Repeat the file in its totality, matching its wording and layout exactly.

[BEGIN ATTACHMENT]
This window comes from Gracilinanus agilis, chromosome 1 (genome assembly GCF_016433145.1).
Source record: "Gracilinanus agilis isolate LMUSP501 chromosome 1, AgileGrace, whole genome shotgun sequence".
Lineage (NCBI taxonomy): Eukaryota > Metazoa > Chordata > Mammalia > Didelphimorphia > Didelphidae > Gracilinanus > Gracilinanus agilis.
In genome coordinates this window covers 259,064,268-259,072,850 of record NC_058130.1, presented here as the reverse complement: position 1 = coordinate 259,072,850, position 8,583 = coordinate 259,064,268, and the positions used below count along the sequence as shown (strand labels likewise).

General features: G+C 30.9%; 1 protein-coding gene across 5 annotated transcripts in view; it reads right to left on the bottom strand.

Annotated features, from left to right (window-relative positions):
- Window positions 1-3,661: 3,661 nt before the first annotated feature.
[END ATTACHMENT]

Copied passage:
This window comes from Gracilinanus agilis, chromosome 1 (genome assembly GCF_016433145.1).
Source record: "Gracilinanus agilis isolate LMUSP501 chromosome 1, AgileGrace, whole genome shotgun sequence".
Lineage (NCBI taxonomy): Eukaryota > Metazoa > Chordata > Mammalia > Didelphimorphia > Didelphidae > Gracilinanus > Gracilinanus agilis.
In genome coordinates this window covers 259,064,268-259,072,850 of record NC_058130.1, presented here as the reverse complement: position 1 = coordinate 259,072,850, position 8,583 = coordinate 259,064,268, and the positions used below count along the sequence as shown (strand labels likewise).

General features: G+C 30.9%; 1 protein-coding gene across 5 annotated transcripts in view; it reads right to left on the bottom strand.

Annotated features, from left to right (window-relative positions):
- Window positions 1-3,661: 3,661 nt before the first annotated feature.